The History of Menstrual Cups

If you think the menstrual cup was invented in the 21st century, you might want to sit down for this one. As a matter of fact, the first ever menstrual cup was patented by Leona Chalmers back in 1937. So as you can see, it took us more than 80 years to find the perfect period protection solution before menstrual cups became gained popularity.

Let’s rewind the clock to see how menstrual cups have evolved over the years, starting with ancient Egypt:

Early Devices

One can only imagine how women used to absorb their flows without having access to tampons, pads or menstrual cups. But the women of ancient Egypt found a way to deal with their menstruation thanks to softened papyrus. In other parts of the world, people used moss or animal skin to absorb their flow.

Then in the late 19th and early 20th centuries, internal cups were conceived as instruments to collect a woman’s menstrual flow. After that, there were numerous cup-like devices that were patented in the US and other places around the world.

Some countries used flexible sacks to collect the flow, whereas others used metal cups – not the smartest or most comfortable idea at the time now that we think about it. Most of the devices back then even used belts to hold the sacks. It goes without saying that most of them never sold commercially.

The 1930s

During the 30s, there were several devices that were patented, resembling the modern menstrual cup. But the breakthrough from among them came with Leona Chalmers’s cup, that was patented in 1937.

History of Menstrual Cups

The Leona Chalmers’s cup was the first commercial menstrual cup that was available for sale in the US. The cup was made out of rubber and was held in place by a woman’s pelvic muscles.

However, the outbreak of World War 2 forced Chalmers to shut down production of the cup due to the scarcity of rubber. But even though she continued to sell the cups after the war was over, it was hard to encourage women to buy them. Also at the time, women’s bodies and sexuality, in general, were considered a taboo subject in that the idea of women touching their vagina was thought to be indecent for “proper” women.

The 1950s

Between the 50s to the 70s, Chalmers partnered with a larger company to produce a newer version of her cup called the Tassette. The company also created a disposable version of the cup called the Tassaway.

However, they also had to deal with the popularity of disposable pads and tampons at the time. So they invested in a huge education campaign, sent discount offers to registered nurses as well as hiring them to give advice to women in drugstores around the country.

They also went as far as to have a 40-foot tall billboard in New York City’s Times Square and still women weren’t comfortable in being intimate with their vaginas. The lack of sales finally forced the company to cease production and promotion of the cups in the US in 1973.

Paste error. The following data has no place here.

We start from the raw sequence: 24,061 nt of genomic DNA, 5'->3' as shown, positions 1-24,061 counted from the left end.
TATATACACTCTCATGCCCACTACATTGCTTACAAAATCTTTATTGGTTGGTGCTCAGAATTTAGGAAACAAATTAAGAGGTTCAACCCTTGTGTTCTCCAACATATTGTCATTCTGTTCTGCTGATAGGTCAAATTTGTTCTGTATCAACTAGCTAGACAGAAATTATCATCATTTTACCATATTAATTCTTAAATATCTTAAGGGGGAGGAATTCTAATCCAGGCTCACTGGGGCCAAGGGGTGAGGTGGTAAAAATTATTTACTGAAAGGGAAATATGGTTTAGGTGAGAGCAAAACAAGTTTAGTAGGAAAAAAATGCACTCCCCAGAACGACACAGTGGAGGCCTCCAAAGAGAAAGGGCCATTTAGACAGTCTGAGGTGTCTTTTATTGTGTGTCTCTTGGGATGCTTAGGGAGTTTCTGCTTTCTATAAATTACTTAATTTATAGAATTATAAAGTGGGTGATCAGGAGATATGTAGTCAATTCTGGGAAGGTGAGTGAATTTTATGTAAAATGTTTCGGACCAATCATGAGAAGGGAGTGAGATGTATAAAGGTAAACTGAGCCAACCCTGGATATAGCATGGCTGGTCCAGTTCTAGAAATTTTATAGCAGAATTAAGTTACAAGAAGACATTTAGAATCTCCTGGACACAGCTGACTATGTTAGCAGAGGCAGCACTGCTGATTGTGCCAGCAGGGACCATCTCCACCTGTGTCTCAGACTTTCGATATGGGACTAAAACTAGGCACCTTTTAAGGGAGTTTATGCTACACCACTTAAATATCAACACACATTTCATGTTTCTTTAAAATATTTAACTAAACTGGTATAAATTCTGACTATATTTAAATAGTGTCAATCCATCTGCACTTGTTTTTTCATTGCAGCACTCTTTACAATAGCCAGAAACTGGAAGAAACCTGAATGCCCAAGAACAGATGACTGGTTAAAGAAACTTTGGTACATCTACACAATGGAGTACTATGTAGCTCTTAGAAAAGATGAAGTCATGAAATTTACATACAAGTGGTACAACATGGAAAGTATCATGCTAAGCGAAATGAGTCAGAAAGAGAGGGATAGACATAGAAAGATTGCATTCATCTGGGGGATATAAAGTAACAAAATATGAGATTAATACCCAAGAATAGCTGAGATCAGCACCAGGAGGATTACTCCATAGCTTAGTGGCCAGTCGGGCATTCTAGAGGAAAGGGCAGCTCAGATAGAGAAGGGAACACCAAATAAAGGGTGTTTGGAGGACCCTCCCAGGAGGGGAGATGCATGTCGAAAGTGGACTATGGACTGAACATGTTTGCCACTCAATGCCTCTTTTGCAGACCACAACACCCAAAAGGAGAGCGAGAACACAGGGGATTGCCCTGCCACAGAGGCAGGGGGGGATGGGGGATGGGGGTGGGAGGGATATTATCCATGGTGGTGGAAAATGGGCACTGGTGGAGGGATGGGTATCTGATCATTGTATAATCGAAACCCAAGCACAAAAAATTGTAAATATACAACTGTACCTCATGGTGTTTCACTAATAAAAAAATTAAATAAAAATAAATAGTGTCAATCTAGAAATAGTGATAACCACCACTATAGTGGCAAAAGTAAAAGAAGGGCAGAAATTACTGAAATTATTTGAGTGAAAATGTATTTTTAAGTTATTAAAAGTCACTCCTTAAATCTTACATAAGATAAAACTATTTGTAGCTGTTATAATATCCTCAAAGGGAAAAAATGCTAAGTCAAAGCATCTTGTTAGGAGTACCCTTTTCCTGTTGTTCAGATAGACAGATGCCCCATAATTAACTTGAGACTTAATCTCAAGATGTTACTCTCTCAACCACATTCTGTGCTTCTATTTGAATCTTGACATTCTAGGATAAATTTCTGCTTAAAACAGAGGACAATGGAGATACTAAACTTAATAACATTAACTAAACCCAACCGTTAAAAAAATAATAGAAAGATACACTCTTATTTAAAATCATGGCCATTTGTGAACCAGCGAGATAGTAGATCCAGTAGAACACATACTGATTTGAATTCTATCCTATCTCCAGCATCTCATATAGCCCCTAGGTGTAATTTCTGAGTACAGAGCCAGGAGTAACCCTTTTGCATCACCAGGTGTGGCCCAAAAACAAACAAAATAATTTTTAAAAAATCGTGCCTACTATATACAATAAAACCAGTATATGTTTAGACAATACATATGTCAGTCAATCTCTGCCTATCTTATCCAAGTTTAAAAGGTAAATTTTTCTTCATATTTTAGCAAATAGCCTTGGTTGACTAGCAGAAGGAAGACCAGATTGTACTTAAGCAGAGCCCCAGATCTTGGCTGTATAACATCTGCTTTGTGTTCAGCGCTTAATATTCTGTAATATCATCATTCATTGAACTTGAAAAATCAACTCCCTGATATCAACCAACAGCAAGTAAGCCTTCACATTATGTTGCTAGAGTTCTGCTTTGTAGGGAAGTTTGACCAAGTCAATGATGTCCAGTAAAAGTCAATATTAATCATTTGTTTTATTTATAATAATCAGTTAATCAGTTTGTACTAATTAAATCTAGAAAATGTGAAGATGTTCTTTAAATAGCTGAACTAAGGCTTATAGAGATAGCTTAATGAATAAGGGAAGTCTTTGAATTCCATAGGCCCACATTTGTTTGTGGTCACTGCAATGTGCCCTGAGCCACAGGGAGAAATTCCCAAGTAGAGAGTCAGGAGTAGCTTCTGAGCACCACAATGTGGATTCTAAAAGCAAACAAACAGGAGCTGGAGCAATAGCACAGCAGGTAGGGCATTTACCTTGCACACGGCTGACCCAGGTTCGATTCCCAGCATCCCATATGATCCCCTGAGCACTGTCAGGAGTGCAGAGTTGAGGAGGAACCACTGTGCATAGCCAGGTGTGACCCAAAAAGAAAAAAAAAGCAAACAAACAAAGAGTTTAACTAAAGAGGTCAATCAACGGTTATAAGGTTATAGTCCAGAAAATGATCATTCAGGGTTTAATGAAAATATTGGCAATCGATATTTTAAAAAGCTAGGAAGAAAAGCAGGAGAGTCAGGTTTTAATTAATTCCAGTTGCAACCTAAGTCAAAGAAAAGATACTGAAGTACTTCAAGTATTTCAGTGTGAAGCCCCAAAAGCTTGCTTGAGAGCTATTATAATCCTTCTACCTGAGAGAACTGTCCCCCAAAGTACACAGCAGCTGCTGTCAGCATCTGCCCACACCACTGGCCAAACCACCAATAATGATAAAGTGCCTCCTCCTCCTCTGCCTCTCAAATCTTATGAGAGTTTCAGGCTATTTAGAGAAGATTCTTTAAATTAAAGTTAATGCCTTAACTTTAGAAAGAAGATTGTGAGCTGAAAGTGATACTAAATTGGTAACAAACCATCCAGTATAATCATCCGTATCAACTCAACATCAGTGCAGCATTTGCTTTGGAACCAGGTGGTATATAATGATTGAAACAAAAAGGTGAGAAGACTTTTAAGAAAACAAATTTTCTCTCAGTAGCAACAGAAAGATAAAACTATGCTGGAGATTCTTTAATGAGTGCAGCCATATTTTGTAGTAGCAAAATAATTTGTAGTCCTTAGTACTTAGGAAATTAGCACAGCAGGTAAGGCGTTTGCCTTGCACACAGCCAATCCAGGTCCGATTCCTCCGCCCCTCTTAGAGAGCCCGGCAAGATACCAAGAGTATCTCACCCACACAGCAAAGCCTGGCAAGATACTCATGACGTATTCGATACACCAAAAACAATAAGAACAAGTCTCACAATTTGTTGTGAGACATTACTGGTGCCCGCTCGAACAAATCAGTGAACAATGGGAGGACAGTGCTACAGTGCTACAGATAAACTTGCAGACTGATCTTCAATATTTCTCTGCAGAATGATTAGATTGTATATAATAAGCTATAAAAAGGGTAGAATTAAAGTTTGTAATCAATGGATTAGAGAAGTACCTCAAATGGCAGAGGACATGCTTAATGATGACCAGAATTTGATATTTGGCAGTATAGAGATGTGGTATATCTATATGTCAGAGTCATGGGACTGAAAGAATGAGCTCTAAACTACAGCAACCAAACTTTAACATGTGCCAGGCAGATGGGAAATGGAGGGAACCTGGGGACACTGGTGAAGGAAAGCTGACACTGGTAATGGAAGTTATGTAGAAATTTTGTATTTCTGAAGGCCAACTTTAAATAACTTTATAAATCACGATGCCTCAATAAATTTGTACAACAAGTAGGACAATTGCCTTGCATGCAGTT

The 1980s

A decade after the Tassette company closed its doors, a new latex rubber menstrual cup was introduced into the American market, known simply as “The Keeper.” It was made as an homage to Leona Chalmers’ cup, comprised of brown rubber and is still available today.

The Mooncup was another cup introduced in the 80s, but was the first of its kind to be made of medical grade silicone and was manufactured in the UK.

The 1990s

In the 90s, an interlabial menstrual pad called Fresh ‘n’ Fit Padettes was introduced. The women became curious and wanted to try the product. But they still wanted sanitary pads that didn’t have anything to do with the labia. And menstrual cups were still unheard of at that time, especially in the third world countries.

The 2000s

At the start of a new millennium, a new material for menstrual cups was introduced, which was medical-grade silicone. It is hypoallergenic and resistant to bacteria. It was a suitable alternative to latex, which many felt allergic to.

There are many planet friendly period products available that are healthy and safe. They have become part mainstream society for women feminine hygiene.

The new material was quickly adopted as the new standard material for menstrual cups, not just because of the benefits, but also because it was much softer and more flexible, making it easier to fold and insert. And the softer silicone makes it easier to wear, not being bothered by rubbery edges anymore.

It was not until 2005, that Lunette founder and owner, Heli Kurjanen launched a revolution that gave resurgence to menstrual cups. The new cup had improved design features and was manufactured in Finland from medical grade silicone.

Unlike other menstrual cups, the Lunette cup is completely smooth on the inside and is relatively much easier to clean as well. And because the tub is flat, no bacteria can gather there. Click here to learn more about the Lunette.

About the author

Hi! Thanks for visiting my blog! I believe in living green, organically, and natural in every aspect of our lives. My mission is to help educate you on how to live green, help save our environment and to help you and your family live a happier, healthier life!

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